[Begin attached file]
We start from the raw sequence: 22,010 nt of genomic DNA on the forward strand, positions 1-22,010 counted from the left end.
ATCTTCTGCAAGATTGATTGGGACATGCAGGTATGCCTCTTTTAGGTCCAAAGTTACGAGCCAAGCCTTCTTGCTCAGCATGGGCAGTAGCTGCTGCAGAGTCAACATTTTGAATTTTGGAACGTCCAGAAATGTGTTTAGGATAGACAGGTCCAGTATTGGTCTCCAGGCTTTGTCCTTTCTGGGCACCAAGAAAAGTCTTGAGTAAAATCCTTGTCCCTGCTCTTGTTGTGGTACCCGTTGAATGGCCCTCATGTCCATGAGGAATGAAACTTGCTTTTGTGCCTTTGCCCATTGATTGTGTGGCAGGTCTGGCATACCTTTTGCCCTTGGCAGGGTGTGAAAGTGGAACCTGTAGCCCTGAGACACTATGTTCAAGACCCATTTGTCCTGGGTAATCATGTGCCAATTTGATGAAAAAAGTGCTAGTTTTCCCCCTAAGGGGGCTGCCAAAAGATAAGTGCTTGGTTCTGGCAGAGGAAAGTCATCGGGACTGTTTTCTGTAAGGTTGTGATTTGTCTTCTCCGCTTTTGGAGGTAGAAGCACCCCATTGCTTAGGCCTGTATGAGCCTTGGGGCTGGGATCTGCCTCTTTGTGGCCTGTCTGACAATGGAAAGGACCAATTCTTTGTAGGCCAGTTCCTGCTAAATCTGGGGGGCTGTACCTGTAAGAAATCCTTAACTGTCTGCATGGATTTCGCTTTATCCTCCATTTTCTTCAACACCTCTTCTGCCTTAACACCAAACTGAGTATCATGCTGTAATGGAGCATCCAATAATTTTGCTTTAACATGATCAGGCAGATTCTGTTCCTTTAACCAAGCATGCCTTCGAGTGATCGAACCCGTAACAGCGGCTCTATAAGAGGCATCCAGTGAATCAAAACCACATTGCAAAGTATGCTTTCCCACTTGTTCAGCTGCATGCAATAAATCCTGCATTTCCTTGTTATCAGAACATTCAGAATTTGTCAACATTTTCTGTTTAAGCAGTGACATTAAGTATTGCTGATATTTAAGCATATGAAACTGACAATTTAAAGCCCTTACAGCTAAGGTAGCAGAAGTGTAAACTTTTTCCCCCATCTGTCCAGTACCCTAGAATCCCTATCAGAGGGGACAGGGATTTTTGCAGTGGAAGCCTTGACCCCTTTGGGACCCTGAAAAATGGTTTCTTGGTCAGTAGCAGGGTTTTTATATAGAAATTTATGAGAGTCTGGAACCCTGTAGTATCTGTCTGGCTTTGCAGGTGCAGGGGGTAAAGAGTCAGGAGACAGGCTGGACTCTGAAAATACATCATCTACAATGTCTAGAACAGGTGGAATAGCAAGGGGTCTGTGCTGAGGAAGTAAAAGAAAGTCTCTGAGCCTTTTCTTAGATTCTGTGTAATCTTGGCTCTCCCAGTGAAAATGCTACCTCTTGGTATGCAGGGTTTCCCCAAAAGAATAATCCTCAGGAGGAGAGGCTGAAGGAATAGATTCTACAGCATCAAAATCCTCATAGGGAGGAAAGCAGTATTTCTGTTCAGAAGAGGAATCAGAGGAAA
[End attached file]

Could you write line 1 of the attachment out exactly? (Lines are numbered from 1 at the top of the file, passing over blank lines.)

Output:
We start from the raw sequence: 22,010 nt of genomic DNA on the forward strand, positions 1-22,010 counted from the left end.